The processing of special categories data, including personal health and biometric information, of players from competition and training environments requires the football industry to develop player centric regulation to allow all stakeholders to benefit from the added value technology can provide.
The football industry faces fundamental opportunities and challenges linked to the application of new and innovative technologies in the game. Since the beginning of data collection in professional football, and advances in technology and digitisation, there have been considerable steps to collect not only more data, but evermore sensitive personal data related to players’ health and performance.
In this context FIFPRO emphasises the current work process with FIFA to identify and develop standards and best practices for the collection, protection and use of personal player performance data, using comprehensive and protective sets of applicable laws such as the European Union’s General Data Protection Regulation (GDPR) as a foundation.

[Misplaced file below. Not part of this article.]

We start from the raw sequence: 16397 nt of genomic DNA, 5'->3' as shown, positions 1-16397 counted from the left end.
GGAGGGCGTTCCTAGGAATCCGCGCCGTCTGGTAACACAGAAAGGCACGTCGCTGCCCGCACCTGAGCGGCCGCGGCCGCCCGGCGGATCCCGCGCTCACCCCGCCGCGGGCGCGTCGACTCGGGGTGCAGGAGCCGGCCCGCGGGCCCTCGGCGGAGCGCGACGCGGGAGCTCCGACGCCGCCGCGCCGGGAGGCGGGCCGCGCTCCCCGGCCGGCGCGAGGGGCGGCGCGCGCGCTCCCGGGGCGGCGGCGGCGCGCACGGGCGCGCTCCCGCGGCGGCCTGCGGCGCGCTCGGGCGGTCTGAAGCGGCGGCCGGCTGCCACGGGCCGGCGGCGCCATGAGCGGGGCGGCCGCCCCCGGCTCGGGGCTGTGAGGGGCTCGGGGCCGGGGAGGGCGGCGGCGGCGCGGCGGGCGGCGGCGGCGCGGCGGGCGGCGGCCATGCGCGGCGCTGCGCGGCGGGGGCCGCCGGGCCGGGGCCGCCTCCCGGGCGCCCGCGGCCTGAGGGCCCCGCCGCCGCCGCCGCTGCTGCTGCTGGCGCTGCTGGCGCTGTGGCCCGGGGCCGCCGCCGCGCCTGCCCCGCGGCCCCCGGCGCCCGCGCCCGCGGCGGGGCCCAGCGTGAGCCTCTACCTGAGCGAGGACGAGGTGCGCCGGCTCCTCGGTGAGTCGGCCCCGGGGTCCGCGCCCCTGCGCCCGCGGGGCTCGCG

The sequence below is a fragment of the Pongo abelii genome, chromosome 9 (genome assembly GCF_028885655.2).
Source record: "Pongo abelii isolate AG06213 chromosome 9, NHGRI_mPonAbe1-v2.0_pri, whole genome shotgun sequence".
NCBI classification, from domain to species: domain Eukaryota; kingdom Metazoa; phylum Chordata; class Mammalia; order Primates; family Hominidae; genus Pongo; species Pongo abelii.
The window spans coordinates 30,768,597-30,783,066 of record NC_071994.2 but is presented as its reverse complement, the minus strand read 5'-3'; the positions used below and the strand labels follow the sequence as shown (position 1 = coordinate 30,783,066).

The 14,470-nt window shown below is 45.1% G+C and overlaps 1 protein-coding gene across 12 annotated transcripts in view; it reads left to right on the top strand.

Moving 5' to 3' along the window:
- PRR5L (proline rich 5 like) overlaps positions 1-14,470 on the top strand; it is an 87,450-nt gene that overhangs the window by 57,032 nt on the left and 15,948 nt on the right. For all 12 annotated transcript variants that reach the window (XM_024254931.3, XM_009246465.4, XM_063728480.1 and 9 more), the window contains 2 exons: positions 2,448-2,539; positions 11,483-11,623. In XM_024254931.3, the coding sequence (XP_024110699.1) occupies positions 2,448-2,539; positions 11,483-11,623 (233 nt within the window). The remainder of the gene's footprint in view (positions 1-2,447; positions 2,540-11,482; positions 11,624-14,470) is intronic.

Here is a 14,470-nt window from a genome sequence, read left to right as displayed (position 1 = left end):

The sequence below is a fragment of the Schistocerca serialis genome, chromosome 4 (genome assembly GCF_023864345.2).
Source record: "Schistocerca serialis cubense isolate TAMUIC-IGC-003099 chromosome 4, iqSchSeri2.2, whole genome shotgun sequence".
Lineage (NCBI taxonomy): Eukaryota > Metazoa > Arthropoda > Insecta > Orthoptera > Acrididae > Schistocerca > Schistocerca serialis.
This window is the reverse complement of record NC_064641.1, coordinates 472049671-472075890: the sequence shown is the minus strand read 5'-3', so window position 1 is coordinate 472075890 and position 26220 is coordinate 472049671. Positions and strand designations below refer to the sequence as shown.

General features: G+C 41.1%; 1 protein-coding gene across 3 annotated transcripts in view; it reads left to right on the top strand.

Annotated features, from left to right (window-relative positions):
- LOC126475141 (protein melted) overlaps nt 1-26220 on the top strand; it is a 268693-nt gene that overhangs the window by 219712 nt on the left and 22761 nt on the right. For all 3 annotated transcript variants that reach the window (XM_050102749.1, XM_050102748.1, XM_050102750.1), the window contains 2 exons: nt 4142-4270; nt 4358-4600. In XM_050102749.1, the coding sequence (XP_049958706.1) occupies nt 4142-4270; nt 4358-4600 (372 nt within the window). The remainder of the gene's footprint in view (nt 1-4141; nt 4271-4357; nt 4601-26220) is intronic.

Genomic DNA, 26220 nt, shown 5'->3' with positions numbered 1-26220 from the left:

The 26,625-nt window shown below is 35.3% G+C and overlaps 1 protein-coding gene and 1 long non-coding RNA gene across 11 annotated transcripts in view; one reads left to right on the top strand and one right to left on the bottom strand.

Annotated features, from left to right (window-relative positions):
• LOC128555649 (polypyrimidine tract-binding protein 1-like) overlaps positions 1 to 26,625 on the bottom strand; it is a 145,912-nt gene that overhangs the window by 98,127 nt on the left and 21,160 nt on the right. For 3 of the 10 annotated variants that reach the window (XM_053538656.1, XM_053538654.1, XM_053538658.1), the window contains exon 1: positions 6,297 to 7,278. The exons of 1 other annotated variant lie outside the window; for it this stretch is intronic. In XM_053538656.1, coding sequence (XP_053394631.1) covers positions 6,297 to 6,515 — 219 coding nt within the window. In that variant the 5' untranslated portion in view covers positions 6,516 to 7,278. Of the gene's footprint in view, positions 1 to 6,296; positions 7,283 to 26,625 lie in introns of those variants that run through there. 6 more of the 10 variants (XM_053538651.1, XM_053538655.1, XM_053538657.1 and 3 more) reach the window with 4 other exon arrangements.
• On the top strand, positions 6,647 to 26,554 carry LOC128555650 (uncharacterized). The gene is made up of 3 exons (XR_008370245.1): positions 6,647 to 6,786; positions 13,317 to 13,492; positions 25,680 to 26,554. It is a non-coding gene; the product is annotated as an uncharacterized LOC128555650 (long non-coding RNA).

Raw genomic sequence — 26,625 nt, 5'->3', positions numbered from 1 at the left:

Players, football stakeholders and third-parties have common key interests to use state-of-the-art science and technology to drive performance, ensure sustainable career paths, manage health & safety, improve in-game technologies, and enhance match-day experiences.
However, the pace of current developments in research and development, and technology, means the football industry is now having to face up to a rapidly-growing ability to collect, analyse, use and interpret player data. The integration of limb-tracking technologies and the future ability of processing volumetric data in real time are testimony to this.
The use of special categories data related to players calls for collectively-agreed standards and guidelines. The football industry must recognise the absolute necessity to protect the rights of the players in connection with their personal data.
FIFPRO is committed to a football industry that incorporates technology and digitisation, backed up by a future oriented and player centric data policy.
In order to allow players and the football industry to benefit from digitisation and technologies, football stakeholders need a forward-looking, effective action programme for the domestic and international football industry.
The priorities of such a programme must be to establish standards and principles that govern the collection, protection and use of player data, especially in the context of special categories data relating to individual players and the use of new technologies.
To strengthen our contribution to this action programme, FIFPRO will be developing a report focused on technology and innovation relating to player data to provide the perspective of players and the opportunities and challenges in this context.